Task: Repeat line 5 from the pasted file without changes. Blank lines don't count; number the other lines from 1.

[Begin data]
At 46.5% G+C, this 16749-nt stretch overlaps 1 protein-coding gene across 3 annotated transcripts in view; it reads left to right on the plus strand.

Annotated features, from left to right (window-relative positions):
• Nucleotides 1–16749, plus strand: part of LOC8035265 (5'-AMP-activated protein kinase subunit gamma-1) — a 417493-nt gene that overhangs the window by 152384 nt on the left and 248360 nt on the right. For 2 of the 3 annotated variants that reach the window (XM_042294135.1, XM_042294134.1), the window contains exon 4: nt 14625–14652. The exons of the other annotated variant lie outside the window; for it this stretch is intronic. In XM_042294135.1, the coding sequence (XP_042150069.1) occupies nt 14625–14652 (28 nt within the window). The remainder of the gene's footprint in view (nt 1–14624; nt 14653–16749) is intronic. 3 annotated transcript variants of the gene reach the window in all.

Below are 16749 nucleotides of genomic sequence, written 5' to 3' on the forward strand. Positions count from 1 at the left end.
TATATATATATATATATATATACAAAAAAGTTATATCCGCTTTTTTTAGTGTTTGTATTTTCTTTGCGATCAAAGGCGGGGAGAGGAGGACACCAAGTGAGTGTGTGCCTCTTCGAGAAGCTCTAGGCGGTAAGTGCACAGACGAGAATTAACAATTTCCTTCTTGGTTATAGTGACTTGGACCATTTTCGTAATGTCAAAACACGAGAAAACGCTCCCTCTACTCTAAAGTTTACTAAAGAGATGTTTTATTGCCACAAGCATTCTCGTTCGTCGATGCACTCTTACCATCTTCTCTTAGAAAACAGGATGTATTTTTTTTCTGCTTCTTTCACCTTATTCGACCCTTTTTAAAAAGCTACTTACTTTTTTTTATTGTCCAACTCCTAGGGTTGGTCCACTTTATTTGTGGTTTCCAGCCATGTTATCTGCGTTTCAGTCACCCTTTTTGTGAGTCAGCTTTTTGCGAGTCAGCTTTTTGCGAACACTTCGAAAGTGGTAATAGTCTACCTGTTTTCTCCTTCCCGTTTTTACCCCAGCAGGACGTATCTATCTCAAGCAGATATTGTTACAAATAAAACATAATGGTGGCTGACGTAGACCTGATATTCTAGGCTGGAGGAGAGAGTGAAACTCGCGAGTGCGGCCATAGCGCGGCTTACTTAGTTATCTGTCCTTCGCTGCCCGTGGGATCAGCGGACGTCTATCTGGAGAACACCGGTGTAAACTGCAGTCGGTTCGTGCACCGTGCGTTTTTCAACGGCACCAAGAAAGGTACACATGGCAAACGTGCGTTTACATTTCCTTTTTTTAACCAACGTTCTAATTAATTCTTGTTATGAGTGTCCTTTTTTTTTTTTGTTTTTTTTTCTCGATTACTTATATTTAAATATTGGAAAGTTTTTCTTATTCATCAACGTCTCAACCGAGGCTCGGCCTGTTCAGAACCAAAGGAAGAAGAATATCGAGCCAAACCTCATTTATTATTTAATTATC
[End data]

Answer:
TATATATATATATATATATATACAAAAAAGTTATATCCGCTTTTTTTAGTGTTTGTATTTTCTTTGCGATCAAAGGCGGGGAGAGGAGGACACCAAGTGAGTGTGTGCCTCTTCGAGAAGCTCTAGGCGGTAAGTGCACAGACGAGAATTAACAATTTCCTTCTTGGTTATAGTGACTTGGACCATTTTCGTAATGTCAAAACACGAGAAAACGCTCCCTCTACTCTAAAGTTTACTAAAGAGATGTTTTATTGCCACAAGCATTCTCGTTCGTCGATGCACTCTTACCATCTTCTCTTAGAAAACAGGATGTATTTTTTTTCTGCTTCTTTCACCTTATTCGACCCTTTTTAAAAAGCTACTTACTTTTTTTTATTGTCCAACTCCTAGGGTTGGTCCACTTTATTTGTGGTTTCCAGCCATGTTATCTGCGTTTCAGTCACCCTTTTTGTGAGTCAGCTTTTTGCGAGTCAGCTTTTTGCGAACACTTCGAAAGTGGTAATAGTCTACCTGTTTTCTCCTTCCCGTTTTTACCCCAGCAGGACGTATCTATCTCAAGCAGATATTGTTACAAATAAAACATAATGGTGGCTGACGTAGACCTGATATTCTAGGCTGGAGGAGAGAGTGAAACTCGCGAGTGCGGCCATAGCGCGGCTTACTTAGTTATCTGTCCTTCGCTGCCCGTGGGATCAGCGGACGTCTATCTGGAGAACACCGGTGTAAACTGCAGTCGGTTCGTGCACCGTGCGTTTTTCAACGGCACCAAGAAAGGTACACATGGCAAACGTGCGTTTACATTTCCTTTTTTTAACCAACGTTCTAATTAATTCTTGTTATGAGTGTCCTTTTTTTTTTTTGTTTTTTTTTCTCGATTACTTATATTTAAATATTGGAAAGTTTTTCTTATTCATCAACGTCTCAACCGAGGCTCGGCCTGTTCAGAACCAAAGGAAGAAGAATATCGAGCCAAACCTCATTTATTATTTAATTATC